Tuesday 25 October 2016

Rivals both draw comfort from derby stalemate

Arsenal 1-1 Tottenham

Jason Burt

Published 09/11/2015 | 02:30

Harry Kane wheels away in delight after scoring the opener for Tottenham against Arsenal yesterday
Harry Kane wheels away in delight after scoring the opener for Tottenham against Arsenal yesterday
Arsenal's Mathieu Flamini celebrates his team's second goal
Olivier Giroud clashes with Jan Vertonghen

Sometimes from a draw, there can be two winners. Or three when that old cliche of football being the victor is also factored in.

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It was a clear sign of Arsenal's resolve that, a goal down, shorn of key players through injuries, overwhelmed at times by their hungry north London rivals, they eventually came back strongly enough to earn the point that took them back level with Manchester City at the summit of the Premier League.

It was an emphatic sign of Tottenham Hotspur's growing belief and organisation, their youthful power and cohesion, that they left the Emirates hugely disappointed that they did not gain the win that would have planted a flag for their ambition, in this most hostile of environments, under manager Mauricio Pochettino.


Yes, also, both sides missed a chance. Arsenal kicked off knowing that City had drawn and that they could take a precious two-point lead, if they won, at the top of the table going into the international break. Psychologically, that would have meant so much.

Yes, Spurs had the opportunities after taking a deserved lead to increase their advantage, dominating for most of this, at times, febrile encounter, and to claim only their second-ever victory at the Emirates. By doing so, Spurs would have reinforced their own case to finish in the top four, taking themselves to within three points of the top.

But they showed their credentials anyway as they ended Arsenal's run of five league wins and extended their undefeated league sequence to 10 games.

It must also be factored in that this was Spurs' third match in just six days. But the best performers were in white shirts: Toby Alderweireld, Danny Rose, Dele Alli, Eric Lamela, Christian Eriksen and, of course, Harry Kane, who claimed a fifth league goal in his last three matches and offered yet more compelling evidence that he is maturing into a formidable and characterful centre-forward.

Those injuries are undoubtedly catching up with Arsenal and although Arsene Wenger said he hoped that both Aaron Ramsey and Alex Oxlade-Chamberlain would return "soon" after the domestic season resumes, that still leaves eight players out. It will catch up with them, it has to, unless the situation is quickly resolved and, if it is not, then that accusation that Wenger will fall short by not signing an outfield player last summer will resurface.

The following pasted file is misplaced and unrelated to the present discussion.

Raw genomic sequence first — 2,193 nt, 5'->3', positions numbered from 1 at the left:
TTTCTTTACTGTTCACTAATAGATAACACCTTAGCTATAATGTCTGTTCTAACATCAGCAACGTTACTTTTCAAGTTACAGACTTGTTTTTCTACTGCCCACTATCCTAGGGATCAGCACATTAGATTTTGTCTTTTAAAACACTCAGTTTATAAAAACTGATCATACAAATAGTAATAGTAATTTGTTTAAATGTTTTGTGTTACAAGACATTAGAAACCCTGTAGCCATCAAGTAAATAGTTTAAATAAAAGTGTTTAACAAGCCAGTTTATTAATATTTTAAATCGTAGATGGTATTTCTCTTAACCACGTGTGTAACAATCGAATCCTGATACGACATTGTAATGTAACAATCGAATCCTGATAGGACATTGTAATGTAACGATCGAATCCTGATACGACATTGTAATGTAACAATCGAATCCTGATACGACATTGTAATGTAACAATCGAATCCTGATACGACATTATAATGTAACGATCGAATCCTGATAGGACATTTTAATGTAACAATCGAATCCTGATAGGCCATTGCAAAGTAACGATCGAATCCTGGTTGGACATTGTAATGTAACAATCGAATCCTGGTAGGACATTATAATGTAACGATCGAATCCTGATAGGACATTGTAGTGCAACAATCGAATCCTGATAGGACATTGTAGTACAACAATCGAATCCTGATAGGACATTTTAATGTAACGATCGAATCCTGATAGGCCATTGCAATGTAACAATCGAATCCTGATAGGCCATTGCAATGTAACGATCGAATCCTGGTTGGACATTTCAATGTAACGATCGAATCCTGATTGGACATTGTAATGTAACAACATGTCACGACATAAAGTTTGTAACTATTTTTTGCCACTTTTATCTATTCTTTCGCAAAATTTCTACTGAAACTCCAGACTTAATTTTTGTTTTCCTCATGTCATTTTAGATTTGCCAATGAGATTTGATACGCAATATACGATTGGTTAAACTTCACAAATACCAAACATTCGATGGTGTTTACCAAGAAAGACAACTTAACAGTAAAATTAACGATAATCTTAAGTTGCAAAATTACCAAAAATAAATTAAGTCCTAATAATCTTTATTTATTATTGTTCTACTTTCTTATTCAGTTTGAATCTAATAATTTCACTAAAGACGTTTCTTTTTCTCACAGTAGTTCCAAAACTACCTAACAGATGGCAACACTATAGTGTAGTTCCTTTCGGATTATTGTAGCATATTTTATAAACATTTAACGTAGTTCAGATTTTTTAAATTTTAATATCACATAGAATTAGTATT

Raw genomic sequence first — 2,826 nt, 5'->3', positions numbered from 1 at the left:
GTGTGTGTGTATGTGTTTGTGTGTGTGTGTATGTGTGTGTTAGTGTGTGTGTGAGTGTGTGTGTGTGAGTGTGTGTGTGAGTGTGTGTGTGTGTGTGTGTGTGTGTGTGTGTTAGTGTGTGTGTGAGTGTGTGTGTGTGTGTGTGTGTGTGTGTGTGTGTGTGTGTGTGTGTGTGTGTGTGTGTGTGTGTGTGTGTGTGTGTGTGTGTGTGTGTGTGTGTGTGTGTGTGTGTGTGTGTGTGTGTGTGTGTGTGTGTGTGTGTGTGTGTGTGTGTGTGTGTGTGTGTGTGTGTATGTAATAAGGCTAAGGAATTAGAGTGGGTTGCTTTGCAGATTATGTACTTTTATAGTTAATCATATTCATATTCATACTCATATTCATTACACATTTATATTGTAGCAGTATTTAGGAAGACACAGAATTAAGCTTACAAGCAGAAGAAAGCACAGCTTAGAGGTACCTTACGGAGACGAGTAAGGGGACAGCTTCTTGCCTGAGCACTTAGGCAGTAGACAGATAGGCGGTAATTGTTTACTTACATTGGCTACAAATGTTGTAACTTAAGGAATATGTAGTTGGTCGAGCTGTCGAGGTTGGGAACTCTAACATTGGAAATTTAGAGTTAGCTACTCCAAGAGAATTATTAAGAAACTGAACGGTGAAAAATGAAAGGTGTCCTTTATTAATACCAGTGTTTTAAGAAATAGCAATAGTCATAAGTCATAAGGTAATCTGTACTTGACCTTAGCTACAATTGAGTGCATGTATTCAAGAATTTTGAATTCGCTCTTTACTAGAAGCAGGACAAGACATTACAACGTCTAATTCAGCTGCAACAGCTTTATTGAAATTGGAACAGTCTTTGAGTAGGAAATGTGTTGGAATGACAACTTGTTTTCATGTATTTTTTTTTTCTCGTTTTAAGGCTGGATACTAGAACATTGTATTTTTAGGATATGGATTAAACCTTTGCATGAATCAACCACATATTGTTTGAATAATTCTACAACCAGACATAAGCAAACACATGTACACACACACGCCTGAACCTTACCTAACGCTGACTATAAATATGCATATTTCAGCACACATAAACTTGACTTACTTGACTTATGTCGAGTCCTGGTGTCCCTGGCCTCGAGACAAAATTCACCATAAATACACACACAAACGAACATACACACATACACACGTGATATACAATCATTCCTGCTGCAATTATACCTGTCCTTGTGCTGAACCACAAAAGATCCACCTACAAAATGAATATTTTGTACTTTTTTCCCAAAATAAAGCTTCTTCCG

But he did sign a goalkeeper. And Petr Cech did more than any other Arsenal player to earn this point. Wenger later admitted that Cech had kept his team in it, while striker Olivier Giroud was "angry" with himself, the manager said, for spurning a hat-trick of headed opportunities.

Arsenal also lost Santi Cazorla to "dizziness" at half-time, but by then, there was a collective sense of light-headedness from the home side, who had been given the runaround by their committed opponents. Wenger brought on Mathieu Flamini and, immediately, he added a bit more uncomplicated bite to the midfield and, by the end, Arsenal were reduced to fairly rudimentary, one step up from route one, tactics as they tried to salvage something.

They did just that from the unlikely source of substitute Kieran Gibbs, pushed into midfield, a sign of depleted resources, who stole in behind the otherwise impressive Kyle Walker to meet Mesut Ozil's flighted cross and guide his shot up and in off the turf at the far post with goalkeeper Hugo Lloris befuddled by the bounce.

It ratcheted up an already raucous atmosphere, while, at times, it was in danger of spilling over on the pitch. Ozil appeared to be struck by a coin thrown from the away end, while Giroud clashed with Jan Vertonghen and claimed he had been held by the defender who he then, foolishly, chest-bumped to the ground.

Rose was struck in the face by Joel Campbell, with a flailing arm, but recovered to later deliver the pass from which Spurs took the lead. Clearly, Pochettino had noticed a vulnerability in the Arsenal defence, the ball played quickly in behind, between centre-half and full-back, and it was into that area that Rose arced a pass.


Laurent Koscielny stepped out, trying to play Kane offside as the striker angled his run behind Per Mertesacker.

He got it wrong and Kane ran on to calmly side-foot back across Cech and into the net. It was no more than Spurs had deserved. They had dominated with Kane then forcing a fine block from Cech.

Ozil delivered a free-kick which, stretching on the edge of the six-yard area, Giroud clipped against the crossbar with a header, but the striker was culpable as he reached a corner, unmarked, to guide another header narrowly wide. Lloris pushed another header past the post.

Then Spurs racked up the chances. Kane's cross-shot was deflected past the post, he dragged another effort wide, Eriksen forced a smart parry from Cech, while Alderweireld provoked an even better save with a point-blank header.

At the end, Pochettino declared he felt his side should have won; Wenger spoke of relief - and regret. Both managers had a case.


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